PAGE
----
The Technical Working Group on Finance and Investment held its final meeting to review the draft report as revised by the Group’s four co-leading agencies: the International Energy Agency (IEA), the UN Economic Commission for Africa (UNECA), the International Finance Corporation, and the European Investment Bank (EIB).
The report had undergone changes to reflect group members’ comments during their second meeting on 14 April 2021. During the third meeting, on 25 May, 46 participants gathered to provide their final comments on the draft. Group members asked for the recommendations to be more specific. They also suggested clarifying references to: de-risking investments; avoiding investments in fossil fuels; and setting carbon prices.
The Technical Working Group is one of five that are preparing a roadmap to be presented at the High-Level Dialogue on Energy in September 2021. The first virtual meeting of the Technical Working Group on Finance and Investment took place on 26 February 2021 to provide initial input for the roadmap. The group’s report will be launched during a Ministerial Thematic Forum on Finance and Investment on 25 June 2021.
Presentation of the Final Report and Discussion
Welcoming participants, Mechthild Wörsdörfer, Director, Sustainability, Technology and Outlooks, IEA, said “finance is the missing link between the world’s ambitions and its actions.” She told group members that the momentum for climate pledges and sustainable finance has not yet translated to large increases in actual spending, which is needed to meet global climate goals. She reported that the IEA’s recent special report, ‘Net Zero by 2050,’ shows the need for “immediate and massive” deployment of clean energy in the next ten years and a tripling of investment in clean technology, just to “keep the door open” to net zero emissions by 2050. She also noted the need for innovation in early-stages clean energy technology to prepare for the next phase of the energy transition.
Linus Mofor, Senior Environmental Affairs Officer, UNECA, introduced the revised report. He said the section on challenges has been rearranged into four broad areas: inclusive and sustainable recovery; robust pipeline of de-risked clean energy projects; local financial markets and intermediaries; and alignment of finance flows with the Paris Agreement. Nine “pragmatic” recommendations have been identified to achieve these priorities. Mofor presented the recommendations along with Don Purka, Principal Investment Officer, Global Lead, Upstream Energy, IFC.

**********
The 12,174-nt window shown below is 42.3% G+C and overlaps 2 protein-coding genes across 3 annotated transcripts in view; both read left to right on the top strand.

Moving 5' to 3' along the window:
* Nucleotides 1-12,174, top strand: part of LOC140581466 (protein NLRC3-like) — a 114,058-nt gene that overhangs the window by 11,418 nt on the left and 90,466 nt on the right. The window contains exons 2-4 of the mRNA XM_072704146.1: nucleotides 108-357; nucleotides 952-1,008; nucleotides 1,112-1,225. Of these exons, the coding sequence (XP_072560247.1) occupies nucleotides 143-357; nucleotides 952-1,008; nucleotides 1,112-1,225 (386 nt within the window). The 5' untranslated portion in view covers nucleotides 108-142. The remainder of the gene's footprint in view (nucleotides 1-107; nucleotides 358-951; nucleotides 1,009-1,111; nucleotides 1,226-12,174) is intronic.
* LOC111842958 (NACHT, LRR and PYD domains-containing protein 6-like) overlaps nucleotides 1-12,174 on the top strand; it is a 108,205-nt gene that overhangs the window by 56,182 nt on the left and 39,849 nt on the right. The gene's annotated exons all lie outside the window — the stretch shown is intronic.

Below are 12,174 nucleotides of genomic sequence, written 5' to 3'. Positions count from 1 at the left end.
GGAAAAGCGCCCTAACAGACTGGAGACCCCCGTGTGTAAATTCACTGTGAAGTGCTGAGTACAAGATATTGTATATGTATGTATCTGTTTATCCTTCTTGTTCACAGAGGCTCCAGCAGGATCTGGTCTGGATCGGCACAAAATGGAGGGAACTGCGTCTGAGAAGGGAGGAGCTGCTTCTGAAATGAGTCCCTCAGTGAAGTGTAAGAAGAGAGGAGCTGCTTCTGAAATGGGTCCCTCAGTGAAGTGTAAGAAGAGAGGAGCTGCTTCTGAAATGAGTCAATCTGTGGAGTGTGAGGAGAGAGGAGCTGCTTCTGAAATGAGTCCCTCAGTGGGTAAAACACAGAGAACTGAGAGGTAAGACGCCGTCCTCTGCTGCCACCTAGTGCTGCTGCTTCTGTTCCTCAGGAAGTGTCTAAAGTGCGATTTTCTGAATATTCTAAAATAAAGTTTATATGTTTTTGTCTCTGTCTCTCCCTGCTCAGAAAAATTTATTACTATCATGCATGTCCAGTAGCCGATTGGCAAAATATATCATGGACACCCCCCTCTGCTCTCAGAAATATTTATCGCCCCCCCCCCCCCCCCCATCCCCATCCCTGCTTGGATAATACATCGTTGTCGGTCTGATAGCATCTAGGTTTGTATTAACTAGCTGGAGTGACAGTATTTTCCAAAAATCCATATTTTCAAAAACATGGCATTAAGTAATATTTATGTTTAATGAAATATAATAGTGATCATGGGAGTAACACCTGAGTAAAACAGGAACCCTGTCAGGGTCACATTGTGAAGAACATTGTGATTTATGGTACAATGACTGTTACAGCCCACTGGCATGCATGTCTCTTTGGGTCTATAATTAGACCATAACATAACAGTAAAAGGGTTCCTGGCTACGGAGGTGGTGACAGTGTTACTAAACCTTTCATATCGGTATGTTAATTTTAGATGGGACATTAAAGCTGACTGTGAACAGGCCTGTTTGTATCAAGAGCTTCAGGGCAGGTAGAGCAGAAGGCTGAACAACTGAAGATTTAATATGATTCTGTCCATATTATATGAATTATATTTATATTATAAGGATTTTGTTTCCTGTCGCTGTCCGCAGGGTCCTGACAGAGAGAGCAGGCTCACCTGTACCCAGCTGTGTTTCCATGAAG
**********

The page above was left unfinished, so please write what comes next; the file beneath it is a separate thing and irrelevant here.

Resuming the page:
The nine recommendations are:
- Accelerate the delivery of public finance in support of sustainable energy goals;
- Regain the momentum lost on energy access investments during the pandemic, with a focus on closing the affordability gap, among other objectives;
- Align energy financing with all dimensions of the Paris Agreement, including by redefining eligibility criteria for each financial institution to support the energy sector, recognizing that fossil fuels must be phased out as soon as possible;
- Governments should work with relevant stakeholders to ensure that the realization of SDG 7 and the global energy transition leaves no one behind, with a particular focus on clean cooking, empowering women and youth, and mitigating the impacts on communities that will face disruptions;
- Enhance local currency funding and support for deepening domestic capital markets to achieve SDG 7;
- Make better use of blended finance schemes to mobilize and maximize private capital for clean energy investments and innovative energy technologies;
- Correct market-distorting subsidies and address the lack of carbon pricing frameworks and inadequate accounting of environmental externalities that hold back sustainable investment;
- De-risk projects and fix regulatory barriers to ensure market openness, attractiveness, and readiness for private sector finance; and
- Develop new mechanisms to link sustainable finance with opportunities to support SDG 7 and reward ambitious energy transition strategies.
Group members then provided final comments on the revised report. Several speakers indicated the recommendations, while sound, should be more precise and indicate specific activities or types of pilots that could be pursued by members of this working group and other stakeholders. One member suggested setting specific targets for the next decade, if not earlier, for countries to organize around. Another proposed including examples of actions that have been taken in each area and lessons learned from those experiences.